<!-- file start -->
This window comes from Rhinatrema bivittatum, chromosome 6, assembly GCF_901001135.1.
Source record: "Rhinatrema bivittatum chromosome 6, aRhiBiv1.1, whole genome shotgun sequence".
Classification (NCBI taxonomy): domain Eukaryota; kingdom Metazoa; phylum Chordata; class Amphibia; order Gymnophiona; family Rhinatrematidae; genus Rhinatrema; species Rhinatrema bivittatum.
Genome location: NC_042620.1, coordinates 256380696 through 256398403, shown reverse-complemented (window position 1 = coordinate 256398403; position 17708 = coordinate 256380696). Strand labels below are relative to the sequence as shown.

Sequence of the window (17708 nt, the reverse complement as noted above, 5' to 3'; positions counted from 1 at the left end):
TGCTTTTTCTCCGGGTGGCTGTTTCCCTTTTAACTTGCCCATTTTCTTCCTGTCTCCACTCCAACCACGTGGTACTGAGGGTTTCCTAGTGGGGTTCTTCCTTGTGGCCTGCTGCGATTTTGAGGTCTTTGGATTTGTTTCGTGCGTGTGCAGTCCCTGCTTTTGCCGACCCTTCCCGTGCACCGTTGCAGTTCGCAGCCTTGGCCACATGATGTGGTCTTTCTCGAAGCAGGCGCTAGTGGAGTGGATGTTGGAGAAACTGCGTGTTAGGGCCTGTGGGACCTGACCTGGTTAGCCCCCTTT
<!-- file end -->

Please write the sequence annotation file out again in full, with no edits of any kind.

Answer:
This window comes from Rhinatrema bivittatum, chromosome 6, assembly GCF_901001135.1.
Source record: "Rhinatrema bivittatum chromosome 6, aRhiBiv1.1, whole genome shotgun sequence".
Classification (NCBI taxonomy): domain Eukaryota; kingdom Metazoa; phylum Chordata; class Amphibia; order Gymnophiona; family Rhinatrematidae; genus Rhinatrema; species Rhinatrema bivittatum.
Genome location: NC_042620.1, coordinates 256380696 through 256398403, shown reverse-complemented (window position 1 = coordinate 256398403; position 17708 = coordinate 256380696). Strand labels below are relative to the sequence as shown.

Sequence of the window (17708 nt, the reverse complement as noted above, 5' to 3'; positions counted from 1 at the left end):
TGCTTTTTCTCCGGGTGGCTGTTTCCCTTTTAACTTGCCCATTTTCTTCCTGTCTCCACTCCAACCACGTGGTACTGAGGGTTTCCTAGTGGGGTTCTTCCTTGTGGCCTGCTGCGATTTTGAGGTCTTTGGATTTGTTTCGTGCGTGTGCAGTCCCTGCTTTTGCCGACCCTTCCCGTGCACCGTTGCAGTTCGCAGCCTTGGCCACATGATGTGGTCTTTCTCGAAGCAGGCGCTAGTGGAGTGGATGTTGGAGAAACTGCGTGTTAGGGCCTGTGGGACCTGACCTGGTTAGCCCCCTTT